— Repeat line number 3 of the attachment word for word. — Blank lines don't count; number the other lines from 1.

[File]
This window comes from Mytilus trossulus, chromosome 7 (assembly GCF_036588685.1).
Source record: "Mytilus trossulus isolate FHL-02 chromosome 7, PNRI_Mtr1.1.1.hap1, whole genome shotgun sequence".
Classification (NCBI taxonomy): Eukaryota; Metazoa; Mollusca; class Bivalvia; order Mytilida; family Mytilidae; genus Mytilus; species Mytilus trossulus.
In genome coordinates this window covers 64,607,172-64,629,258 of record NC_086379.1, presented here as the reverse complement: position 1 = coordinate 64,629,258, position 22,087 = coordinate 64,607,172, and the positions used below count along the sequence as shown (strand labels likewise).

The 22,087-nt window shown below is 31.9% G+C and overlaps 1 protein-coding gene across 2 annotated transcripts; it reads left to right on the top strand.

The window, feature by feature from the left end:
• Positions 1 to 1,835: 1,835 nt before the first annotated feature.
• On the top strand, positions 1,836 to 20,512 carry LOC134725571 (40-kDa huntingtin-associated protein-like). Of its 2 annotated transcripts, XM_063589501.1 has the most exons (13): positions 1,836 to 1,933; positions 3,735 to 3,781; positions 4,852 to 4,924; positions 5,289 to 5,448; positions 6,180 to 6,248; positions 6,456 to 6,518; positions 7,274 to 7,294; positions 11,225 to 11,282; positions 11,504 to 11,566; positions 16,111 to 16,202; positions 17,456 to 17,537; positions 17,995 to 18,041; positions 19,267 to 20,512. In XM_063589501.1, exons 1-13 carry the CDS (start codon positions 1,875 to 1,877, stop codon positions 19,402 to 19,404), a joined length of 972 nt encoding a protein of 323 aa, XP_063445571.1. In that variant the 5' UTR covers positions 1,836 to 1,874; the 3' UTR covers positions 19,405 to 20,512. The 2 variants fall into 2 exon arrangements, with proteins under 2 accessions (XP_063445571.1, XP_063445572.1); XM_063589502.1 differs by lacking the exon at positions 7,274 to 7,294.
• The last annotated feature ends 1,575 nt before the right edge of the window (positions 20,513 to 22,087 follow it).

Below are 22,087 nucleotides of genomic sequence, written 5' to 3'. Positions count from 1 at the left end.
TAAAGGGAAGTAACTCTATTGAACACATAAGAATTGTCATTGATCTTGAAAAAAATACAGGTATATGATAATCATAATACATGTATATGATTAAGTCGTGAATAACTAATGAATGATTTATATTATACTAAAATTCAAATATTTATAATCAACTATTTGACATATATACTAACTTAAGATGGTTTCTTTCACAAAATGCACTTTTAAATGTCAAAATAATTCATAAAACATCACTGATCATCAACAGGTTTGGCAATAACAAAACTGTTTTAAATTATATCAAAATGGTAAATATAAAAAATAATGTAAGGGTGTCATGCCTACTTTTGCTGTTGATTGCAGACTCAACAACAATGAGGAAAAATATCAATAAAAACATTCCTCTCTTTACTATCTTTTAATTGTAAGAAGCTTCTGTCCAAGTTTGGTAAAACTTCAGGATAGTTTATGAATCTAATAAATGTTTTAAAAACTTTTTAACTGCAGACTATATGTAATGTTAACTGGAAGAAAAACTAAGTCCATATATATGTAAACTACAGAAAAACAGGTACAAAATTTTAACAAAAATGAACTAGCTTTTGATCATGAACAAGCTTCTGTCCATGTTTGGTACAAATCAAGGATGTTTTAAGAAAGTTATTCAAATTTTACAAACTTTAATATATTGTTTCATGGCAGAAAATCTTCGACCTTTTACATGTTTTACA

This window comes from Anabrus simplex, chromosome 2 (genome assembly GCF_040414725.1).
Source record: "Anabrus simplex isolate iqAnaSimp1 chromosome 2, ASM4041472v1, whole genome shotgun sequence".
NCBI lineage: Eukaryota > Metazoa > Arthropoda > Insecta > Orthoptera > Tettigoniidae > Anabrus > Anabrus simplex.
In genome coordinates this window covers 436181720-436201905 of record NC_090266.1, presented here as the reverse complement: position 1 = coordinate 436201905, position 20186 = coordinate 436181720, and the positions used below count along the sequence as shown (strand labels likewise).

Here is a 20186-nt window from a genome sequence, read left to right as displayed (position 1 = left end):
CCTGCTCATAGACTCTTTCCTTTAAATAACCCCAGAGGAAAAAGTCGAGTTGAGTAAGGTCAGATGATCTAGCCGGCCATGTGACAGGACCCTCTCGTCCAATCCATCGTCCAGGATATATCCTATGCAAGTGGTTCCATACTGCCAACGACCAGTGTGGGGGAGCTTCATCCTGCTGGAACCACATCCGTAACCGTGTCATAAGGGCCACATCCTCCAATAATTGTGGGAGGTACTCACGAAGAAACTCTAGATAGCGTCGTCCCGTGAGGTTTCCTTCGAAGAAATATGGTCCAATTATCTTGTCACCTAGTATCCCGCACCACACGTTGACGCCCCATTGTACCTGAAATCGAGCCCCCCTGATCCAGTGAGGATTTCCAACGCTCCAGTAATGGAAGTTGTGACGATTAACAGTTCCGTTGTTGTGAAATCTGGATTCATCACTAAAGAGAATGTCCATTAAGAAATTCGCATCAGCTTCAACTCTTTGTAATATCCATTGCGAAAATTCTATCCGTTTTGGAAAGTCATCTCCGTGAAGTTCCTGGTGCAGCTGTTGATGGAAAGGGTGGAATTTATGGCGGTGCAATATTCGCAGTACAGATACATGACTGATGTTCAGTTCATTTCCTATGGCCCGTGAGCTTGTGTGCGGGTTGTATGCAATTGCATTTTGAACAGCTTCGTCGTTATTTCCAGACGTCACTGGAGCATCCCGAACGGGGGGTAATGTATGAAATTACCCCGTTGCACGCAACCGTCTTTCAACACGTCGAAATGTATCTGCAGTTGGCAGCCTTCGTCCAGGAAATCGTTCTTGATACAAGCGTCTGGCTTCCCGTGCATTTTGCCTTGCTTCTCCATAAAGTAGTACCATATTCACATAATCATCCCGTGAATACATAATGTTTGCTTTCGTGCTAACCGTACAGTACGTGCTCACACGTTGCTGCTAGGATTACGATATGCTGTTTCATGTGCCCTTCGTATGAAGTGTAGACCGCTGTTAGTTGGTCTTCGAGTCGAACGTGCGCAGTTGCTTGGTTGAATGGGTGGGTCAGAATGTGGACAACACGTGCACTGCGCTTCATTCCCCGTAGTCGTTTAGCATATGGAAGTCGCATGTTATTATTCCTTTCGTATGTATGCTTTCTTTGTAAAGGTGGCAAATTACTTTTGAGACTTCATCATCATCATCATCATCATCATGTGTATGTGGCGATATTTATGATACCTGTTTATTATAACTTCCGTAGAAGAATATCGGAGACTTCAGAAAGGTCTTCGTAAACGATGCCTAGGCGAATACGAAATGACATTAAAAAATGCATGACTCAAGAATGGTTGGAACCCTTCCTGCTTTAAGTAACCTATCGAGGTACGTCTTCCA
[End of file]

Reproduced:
Classification (NCBI taxonomy): Eukaryota; Metazoa; Mollusca; class Bivalvia; order Mytilida; family Mytilidae; genus Mytilus; species Mytilus trossulus.